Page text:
In the summer of 1998, a friend and I spent an evening together. A few weeks later, she told me she was pregnant and the baby was mine. Neither of us expected it or felt ready to raise a child together. We weren’t in love, and we thought it would be better to go our separate ways with a clean slate.
We gathered $400 from a friend and went to an abortion clinic that prescribed a pill. We drove to someone’s empty home where we would spend the night. I got her a glass of water to take the pill. I held her hand while she cramped and cried. We ended the life of our unborn child.
Some choices leave scars; our abortion is certainly one of them. In the years since, our decision has given me more compassion toward those who face the fear of an unplanned pregnancy. And God has brought forgiveness and healing I don’t deserve.
It Is Her Body
Several women over the years have challenged me to remain silent about abortion, saying, “It’s a woman’s body; she has the right to choose what to do with it” or “You’re a man; you have no right to tell a woman what to do with her body.”
I’m sensitive to these requests. A woman’s body is a gift from God and should never be touched in ways she doesn’t permit. Men don’t have the right to force her to use her body against her will. Her body is hers and must be respected.
Moreover, no man can truly understand the joys of pregnancy or the fears of an unexpected one. Men have their own related hopes and sorrows, but there’s a unique way a woman hopes for her womb to be filled with life. There’s also a unique sorrow women know when that life ends through miscarriage or the choice of abortion. As the old proverb says, “Each heart knows its own bitterness, and no one else can share its joy” (Prov. 14:10, NIV).
No man can truly understand the joys of pregnancy or the fears of an unexpected one.
It’s Not Just Her Body
But “it’s a woman’s body” doesn’t capture the whole truth. When a woman becomes pregnant, her body ceases to be only hers; it also belongs to her child. The child is within her, yet distinct from her. It is in her body, but it is not her body.
What’s growing within is not a tumor or clump of cells that has the potential to be a baby. It is a baby—with unique DNA, a unique blood type, and a detectable heartbeat after five or six weeks. What lives in the mother is a unique human being. If we found on Mars what we find in a mother’s womb, we’d certainly say we found life. And 100 percent of the time, nothing other than a human comes out during birth. At the moment of conception, a living human takes up residency inside his or her mother.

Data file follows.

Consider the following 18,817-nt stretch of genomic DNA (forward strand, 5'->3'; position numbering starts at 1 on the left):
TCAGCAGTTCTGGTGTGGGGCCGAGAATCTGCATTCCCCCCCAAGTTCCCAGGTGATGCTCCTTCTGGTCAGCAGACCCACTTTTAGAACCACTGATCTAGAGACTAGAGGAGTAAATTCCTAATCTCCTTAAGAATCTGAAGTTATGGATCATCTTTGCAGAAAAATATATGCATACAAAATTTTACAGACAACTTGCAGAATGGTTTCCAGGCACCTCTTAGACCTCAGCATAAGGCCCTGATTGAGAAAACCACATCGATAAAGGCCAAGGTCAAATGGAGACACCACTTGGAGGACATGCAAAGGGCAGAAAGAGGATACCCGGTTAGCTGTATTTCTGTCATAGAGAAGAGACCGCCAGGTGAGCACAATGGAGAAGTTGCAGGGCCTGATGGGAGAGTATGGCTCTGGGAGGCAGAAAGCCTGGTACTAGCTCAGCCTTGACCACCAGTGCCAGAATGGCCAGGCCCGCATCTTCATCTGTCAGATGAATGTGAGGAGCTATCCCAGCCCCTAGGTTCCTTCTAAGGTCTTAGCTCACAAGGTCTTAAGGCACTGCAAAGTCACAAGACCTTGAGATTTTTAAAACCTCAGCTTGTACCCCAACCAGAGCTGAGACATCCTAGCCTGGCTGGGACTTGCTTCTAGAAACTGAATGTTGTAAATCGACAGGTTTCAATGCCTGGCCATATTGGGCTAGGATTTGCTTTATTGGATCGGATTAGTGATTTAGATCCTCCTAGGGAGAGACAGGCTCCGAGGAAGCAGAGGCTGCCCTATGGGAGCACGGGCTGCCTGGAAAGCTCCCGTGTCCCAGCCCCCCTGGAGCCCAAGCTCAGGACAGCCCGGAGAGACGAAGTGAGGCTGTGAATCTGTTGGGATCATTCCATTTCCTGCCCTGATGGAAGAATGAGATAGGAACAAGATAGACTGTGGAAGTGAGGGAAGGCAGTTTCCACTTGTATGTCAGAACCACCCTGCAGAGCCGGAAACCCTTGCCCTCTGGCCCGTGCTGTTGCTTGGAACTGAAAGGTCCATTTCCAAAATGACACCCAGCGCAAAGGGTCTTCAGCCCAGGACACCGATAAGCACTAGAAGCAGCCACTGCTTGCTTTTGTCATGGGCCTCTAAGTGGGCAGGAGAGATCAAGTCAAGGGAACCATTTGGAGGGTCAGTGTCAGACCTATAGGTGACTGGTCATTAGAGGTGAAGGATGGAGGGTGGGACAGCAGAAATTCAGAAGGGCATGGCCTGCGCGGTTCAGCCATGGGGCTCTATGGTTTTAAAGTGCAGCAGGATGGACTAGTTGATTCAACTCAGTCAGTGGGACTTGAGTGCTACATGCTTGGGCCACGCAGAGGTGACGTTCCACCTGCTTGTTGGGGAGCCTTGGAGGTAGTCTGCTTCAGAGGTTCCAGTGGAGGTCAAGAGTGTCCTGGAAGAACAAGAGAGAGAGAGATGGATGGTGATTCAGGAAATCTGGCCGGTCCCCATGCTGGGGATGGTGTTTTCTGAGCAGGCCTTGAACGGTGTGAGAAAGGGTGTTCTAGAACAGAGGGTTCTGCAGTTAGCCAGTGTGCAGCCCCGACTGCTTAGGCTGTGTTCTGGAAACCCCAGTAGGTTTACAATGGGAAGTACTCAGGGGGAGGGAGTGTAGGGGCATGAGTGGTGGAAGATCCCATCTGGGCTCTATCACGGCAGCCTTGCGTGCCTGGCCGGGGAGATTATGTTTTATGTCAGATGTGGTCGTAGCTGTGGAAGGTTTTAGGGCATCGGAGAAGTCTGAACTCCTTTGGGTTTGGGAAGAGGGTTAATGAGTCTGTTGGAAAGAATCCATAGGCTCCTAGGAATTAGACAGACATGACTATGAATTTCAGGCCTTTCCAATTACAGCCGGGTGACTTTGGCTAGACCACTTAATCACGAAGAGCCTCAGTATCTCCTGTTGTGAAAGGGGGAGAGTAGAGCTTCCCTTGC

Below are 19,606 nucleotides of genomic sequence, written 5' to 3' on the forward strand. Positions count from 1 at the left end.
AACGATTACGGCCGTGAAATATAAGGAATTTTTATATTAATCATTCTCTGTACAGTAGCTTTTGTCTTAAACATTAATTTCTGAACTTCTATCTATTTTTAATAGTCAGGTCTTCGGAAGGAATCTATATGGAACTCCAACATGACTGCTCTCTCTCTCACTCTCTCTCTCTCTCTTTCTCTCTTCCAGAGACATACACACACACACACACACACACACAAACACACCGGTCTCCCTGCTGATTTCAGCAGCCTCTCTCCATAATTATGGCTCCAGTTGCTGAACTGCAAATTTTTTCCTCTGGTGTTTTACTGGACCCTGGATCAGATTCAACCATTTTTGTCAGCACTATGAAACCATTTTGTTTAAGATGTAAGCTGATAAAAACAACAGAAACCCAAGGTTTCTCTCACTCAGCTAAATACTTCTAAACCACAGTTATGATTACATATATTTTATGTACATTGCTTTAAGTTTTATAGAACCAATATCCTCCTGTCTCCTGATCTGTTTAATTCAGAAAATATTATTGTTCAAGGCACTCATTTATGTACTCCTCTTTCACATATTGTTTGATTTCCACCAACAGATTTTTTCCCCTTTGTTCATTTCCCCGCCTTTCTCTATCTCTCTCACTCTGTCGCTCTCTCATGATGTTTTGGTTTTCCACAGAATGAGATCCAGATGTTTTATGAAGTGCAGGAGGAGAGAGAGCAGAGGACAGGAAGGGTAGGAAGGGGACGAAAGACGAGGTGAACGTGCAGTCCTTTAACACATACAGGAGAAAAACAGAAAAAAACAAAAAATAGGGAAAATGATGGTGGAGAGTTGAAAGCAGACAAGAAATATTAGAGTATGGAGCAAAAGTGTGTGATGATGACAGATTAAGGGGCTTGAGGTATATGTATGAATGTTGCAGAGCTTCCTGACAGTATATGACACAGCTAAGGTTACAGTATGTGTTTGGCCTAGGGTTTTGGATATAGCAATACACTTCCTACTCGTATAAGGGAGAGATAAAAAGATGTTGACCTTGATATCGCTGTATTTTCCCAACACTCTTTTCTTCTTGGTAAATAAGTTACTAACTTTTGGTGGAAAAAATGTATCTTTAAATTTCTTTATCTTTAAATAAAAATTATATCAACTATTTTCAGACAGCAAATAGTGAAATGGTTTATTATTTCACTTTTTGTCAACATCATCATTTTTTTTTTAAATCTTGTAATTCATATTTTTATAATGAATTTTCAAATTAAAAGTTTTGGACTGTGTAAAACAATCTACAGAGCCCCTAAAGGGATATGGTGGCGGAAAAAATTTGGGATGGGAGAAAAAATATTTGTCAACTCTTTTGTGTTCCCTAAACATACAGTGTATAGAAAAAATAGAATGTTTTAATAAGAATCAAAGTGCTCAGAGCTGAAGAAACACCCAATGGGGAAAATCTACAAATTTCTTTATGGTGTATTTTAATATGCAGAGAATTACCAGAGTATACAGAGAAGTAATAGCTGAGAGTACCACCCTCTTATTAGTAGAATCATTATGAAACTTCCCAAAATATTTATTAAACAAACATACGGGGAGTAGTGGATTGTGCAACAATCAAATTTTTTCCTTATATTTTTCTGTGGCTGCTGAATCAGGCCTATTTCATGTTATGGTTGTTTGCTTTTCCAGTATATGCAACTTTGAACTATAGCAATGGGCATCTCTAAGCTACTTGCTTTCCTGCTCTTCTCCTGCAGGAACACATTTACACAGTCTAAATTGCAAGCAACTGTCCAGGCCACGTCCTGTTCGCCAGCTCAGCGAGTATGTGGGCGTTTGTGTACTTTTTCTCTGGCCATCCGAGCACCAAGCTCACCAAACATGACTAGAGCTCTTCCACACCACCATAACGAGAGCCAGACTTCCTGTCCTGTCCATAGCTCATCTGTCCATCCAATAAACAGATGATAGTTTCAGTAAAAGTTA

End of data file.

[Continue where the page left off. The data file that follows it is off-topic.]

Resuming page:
God’s wonderful design is for unborn children to be united to their mothers, receiving protective housing as they grow and nourishment as they develop. This sacrificial love is part of what it means to be a mom. Anyone reading these words has known this divinely designed care, regardless of your birth circumstances. Your mother’s body was her body, but it wasn’t just hers. Her body became a temporary home to you.
It’s Not Just Her Baby
While the woman’s body is her body, it’s not only her baby within. It’s their baby—mother and father.
Whether they planned to have a child together or not, the baby is theirs. Whether the father desires to be responsible for his choices or not, the baby is theirs. This is true of every pregnancy—including the one I helped end. When we had our abortion, it wasn’t my body, but it was my baby.
When we had our abortion, it wasn’t my body, but it was my baby.
Wait before you dismiss this. Few things are more precious than a father’s love. That’s one of the reasons the world fell in love with Jack and Randall from the hit show This Is Us. Something in us wants fathers like Jack and Randall. If we are fathers, we want to be like them. The internet celebrated the dad who charged at a doctor for sexually assaulting his three daughters. A father’s importance resonates. Those who had wonderful dads celebrate them; those who didn’t have them know the ache left behind.
Abortion isn’t just about a mother’s choice. It’s also about a father’s responsibility. Perpetuating the lie that men need to stay out of the abortion debate isn’t just untrue—it’s catastrophic for the generations to come.
We need a generation of young men who honor women by protecting the precious gift of their sexuality, as it was intended to be. We need a generation of young men who will not treat women like objects but honor them with decency and respect. We need a generation of young men who will not walk away when they get women pregnant, nor pressure them to end their children’s lives. We need a generation of men who will take responsibility for—will love—their unborn children. They must be willing to either help raise the children or make plans for their adoption.
We also need a generation of women who will encourage men to take responsibility, rather than push them out of the abortion conversation. Though abortion uniquely affects women, it’s not only about women.
Because in the end it’s her body, but it’s their baby.
A version of this article originally appeared on Garrett Kell’s website.